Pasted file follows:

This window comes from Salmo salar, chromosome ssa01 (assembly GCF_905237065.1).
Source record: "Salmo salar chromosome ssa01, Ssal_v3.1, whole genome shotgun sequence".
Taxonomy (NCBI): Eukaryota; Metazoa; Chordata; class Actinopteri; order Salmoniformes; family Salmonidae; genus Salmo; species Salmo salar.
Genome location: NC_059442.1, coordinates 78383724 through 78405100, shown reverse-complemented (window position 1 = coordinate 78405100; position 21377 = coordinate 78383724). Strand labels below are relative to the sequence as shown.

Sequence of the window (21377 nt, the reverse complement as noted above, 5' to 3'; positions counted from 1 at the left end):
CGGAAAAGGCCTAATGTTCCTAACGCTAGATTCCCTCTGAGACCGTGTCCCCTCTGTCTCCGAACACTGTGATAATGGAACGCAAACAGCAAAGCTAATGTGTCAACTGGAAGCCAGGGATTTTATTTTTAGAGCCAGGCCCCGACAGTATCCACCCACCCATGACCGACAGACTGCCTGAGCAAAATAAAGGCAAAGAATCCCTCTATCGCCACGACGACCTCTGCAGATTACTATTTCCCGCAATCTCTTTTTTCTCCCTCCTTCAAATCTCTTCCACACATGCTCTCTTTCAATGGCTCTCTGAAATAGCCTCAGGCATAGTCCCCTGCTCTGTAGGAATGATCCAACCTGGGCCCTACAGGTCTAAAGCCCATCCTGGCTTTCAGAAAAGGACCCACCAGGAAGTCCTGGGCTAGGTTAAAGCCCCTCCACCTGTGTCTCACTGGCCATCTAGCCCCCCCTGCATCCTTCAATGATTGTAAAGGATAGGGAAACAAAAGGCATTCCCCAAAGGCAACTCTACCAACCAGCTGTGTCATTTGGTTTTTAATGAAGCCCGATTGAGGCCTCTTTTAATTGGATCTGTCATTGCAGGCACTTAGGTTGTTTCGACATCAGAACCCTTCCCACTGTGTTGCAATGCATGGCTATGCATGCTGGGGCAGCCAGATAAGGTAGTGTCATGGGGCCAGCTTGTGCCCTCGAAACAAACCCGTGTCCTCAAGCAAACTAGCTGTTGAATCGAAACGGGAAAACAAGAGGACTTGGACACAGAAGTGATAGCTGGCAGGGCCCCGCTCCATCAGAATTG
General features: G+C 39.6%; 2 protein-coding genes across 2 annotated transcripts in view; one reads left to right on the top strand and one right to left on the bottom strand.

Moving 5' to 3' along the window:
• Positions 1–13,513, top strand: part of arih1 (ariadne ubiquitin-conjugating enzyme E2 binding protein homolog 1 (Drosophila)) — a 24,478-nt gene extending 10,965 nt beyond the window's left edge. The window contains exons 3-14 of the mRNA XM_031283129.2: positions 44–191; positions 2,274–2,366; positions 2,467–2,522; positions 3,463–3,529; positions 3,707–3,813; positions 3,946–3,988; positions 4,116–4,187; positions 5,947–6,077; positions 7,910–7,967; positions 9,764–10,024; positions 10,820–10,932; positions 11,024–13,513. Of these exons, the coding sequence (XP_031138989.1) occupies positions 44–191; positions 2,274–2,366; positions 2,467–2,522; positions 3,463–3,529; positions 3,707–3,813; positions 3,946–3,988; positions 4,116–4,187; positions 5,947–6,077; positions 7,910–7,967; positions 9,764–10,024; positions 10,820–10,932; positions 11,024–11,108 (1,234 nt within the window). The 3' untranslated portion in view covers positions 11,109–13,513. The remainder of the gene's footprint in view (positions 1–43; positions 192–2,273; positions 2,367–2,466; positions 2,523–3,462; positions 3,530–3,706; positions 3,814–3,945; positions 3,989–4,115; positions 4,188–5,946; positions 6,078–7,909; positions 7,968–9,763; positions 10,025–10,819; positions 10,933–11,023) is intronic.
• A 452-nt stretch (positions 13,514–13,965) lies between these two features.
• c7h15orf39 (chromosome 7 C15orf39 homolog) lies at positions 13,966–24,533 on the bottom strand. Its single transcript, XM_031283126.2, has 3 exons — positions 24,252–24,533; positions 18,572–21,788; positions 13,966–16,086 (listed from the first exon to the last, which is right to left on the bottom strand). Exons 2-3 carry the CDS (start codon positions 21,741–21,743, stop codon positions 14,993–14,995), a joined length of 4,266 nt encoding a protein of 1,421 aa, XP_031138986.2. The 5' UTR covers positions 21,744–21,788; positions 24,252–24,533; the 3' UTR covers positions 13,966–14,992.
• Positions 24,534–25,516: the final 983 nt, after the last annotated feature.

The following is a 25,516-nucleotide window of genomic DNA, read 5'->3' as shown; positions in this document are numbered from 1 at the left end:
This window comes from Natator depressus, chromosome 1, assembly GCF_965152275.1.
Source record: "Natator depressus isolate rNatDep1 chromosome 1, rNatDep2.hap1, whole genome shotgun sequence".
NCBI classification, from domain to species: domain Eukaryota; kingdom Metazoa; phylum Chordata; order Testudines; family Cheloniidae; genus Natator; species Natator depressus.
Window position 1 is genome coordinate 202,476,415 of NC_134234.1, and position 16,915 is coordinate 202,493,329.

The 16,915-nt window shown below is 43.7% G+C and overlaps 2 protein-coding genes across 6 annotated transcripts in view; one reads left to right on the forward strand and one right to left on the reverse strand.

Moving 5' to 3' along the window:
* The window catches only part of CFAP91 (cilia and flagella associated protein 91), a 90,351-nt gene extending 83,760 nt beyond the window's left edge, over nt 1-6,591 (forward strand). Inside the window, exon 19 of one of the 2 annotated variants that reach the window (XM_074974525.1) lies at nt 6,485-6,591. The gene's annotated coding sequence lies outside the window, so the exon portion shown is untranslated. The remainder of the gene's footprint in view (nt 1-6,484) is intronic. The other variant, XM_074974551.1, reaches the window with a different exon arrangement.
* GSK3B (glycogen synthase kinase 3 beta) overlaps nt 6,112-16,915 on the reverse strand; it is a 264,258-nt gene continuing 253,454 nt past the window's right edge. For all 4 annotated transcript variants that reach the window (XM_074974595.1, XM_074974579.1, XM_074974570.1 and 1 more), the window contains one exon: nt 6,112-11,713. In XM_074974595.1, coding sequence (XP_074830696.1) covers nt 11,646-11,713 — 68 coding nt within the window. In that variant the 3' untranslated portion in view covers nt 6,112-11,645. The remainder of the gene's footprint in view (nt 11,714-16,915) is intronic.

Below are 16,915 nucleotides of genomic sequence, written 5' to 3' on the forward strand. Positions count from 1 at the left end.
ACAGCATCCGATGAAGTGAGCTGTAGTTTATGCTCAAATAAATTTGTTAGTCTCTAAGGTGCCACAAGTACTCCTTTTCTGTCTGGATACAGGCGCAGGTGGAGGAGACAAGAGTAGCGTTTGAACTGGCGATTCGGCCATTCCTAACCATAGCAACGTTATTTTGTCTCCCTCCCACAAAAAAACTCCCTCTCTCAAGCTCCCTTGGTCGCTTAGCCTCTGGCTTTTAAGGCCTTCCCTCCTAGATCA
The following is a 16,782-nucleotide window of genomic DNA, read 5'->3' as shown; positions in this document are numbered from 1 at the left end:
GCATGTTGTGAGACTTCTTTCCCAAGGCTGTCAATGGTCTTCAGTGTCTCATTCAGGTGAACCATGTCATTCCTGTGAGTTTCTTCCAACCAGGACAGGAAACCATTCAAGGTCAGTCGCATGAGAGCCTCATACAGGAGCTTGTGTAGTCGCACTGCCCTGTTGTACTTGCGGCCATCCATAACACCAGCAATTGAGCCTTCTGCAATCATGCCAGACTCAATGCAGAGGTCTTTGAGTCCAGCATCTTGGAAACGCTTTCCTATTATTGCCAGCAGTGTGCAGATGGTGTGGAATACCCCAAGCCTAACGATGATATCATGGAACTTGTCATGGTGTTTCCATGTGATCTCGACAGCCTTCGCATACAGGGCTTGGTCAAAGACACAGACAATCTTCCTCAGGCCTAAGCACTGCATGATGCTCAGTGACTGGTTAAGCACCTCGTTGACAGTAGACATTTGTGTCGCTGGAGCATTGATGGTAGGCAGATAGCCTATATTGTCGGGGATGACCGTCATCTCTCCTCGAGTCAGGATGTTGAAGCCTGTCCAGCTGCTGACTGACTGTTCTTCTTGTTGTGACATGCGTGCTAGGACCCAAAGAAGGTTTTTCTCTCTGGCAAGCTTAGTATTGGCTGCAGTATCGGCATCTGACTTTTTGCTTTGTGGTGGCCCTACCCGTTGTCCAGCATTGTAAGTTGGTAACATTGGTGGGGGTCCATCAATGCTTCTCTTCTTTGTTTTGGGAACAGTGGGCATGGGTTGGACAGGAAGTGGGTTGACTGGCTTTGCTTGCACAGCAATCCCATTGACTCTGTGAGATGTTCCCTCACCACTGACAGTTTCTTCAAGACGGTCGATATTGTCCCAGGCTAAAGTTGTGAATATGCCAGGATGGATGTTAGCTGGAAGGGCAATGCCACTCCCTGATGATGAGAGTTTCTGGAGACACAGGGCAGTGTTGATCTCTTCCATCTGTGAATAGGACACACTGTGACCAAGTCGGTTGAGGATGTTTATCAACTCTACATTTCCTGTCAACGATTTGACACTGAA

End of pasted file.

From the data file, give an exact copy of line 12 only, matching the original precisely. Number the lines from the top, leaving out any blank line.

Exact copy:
• Positions 24,534–25,516: the final 983 nt, after the last annotated feature.